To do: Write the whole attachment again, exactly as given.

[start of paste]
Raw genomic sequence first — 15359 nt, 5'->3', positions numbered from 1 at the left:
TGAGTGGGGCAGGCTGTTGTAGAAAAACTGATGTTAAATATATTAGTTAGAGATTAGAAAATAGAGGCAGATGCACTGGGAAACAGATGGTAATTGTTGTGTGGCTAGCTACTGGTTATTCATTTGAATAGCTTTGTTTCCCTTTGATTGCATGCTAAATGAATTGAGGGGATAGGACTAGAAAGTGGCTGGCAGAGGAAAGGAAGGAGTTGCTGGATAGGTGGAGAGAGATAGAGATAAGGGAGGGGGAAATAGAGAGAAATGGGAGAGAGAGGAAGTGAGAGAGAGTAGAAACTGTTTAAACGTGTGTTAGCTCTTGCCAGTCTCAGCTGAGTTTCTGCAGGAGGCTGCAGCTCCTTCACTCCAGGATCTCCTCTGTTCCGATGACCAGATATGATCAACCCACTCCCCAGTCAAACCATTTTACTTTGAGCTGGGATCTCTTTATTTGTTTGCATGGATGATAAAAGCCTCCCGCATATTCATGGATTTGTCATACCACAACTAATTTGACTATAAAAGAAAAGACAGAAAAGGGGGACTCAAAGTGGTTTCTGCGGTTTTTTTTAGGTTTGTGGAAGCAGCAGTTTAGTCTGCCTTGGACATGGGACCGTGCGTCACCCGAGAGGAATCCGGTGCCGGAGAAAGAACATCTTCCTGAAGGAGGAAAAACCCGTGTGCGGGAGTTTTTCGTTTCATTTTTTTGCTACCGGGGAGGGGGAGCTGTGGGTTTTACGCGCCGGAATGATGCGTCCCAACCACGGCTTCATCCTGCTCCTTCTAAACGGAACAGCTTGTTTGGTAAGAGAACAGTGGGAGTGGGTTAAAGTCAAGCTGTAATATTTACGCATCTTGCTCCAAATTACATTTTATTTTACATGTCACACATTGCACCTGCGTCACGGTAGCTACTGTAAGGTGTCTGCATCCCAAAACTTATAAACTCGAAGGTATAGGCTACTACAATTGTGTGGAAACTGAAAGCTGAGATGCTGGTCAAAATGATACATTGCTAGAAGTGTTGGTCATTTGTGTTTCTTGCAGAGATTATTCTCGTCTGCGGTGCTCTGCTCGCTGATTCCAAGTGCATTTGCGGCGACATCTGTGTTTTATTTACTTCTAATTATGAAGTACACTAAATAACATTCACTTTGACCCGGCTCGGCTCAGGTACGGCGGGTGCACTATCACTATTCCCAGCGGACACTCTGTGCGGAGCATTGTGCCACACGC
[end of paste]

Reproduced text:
Raw genomic sequence first — 15359 nt, 5'->3', positions numbered from 1 at the left:
TGAGTGGGGCAGGCTGTTGTAGAAAAACTGATGTTAAATATATTAGTTAGAGATTAGAAAATAGAGGCAGATGCACTGGGAAACAGATGGTAATTGTTGTGTGGCTAGCTACTGGTTATTCATTTGAATAGCTTTGTTTCCCTTTGATTGCATGCTAAATGAATTGAGGGGATAGGACTAGAAAGTGGCTGGCAGAGGAAAGGAAGGAGTTGCTGGATAGGTGGAGAGAGATAGAGATAAGGGAGGGGGAAATAGAGAGAAATGGGAGAGAGAGGAAGTGAGAGAGAGTAGAAACTGTTTAAACGTGTGTTAGCTCTTGCCAGTCTCAGCTGAGTTTCTGCAGGAGGCTGCAGCTCCTTCACTCCAGGATCTCCTCTGTTCCGATGACCAGATATGATCAACCCACTCCCCAGTCAAACCATTTTACTTTGAGCTGGGATCTCTTTATTTGTTTGCATGGATGATAAAAGCCTCCCGCATATTCATGGATTTGTCATACCACAACTAATTTGACTATAAAAGAAAAGACAGAAAAGGGGGACTCAAAGTGGTTTCTGCGGTTTTTTTTAGGTTTGTGGAAGCAGCAGTTTAGTCTGCCTTGGACATGGGACCGTGCGTCACCCGAGAGGAATCCGGTGCCGGAGAAAGAACATCTTCCTGAAGGAGGAAAAACCCGTGTGCGGGAGTTTTTCGTTTCATTTTTTTGCTACCGGGGAGGGGGAGCTGTGGGTTTTACGCGCCGGAATGATGCGTCCCAACCACGGCTTCATCCTGCTCCTTCTAAACGGAACAGCTTGTTTGGTAAGAGAACAGTGGGAGTGGGTTAAAGTCAAGCTGTAATATTTACGCATCTTGCTCCAAATTACATTTTATTTTACATGTCACACATTGCACCTGCGTCACGGTAGCTACTGTAAGGTGTCTGCATCCCAAAACTTATAAACTCGAAGGTATAGGCTACTACAATTGTGTGGAAACTGAAAGCTGAGATGCTGGTCAAAATGATACATTGCTAGAAGTGTTGGTCATTTGTGTTTCTTGCAGAGATTATTCTCGTCTGCGGTGCTCTGCTCGCTGATTCCAAGTGCATTTGCGGCGACATCTGTGTTTTATTTACTTCTAATTATGAAGTACACTAAATAACATTCACTTTGACCCGGCTCGGCTCAGGTACGGCGGGTGCACTATCACTATTCCCAGCGGACACTCTGTGCGGAGCATTGTGCCACACGC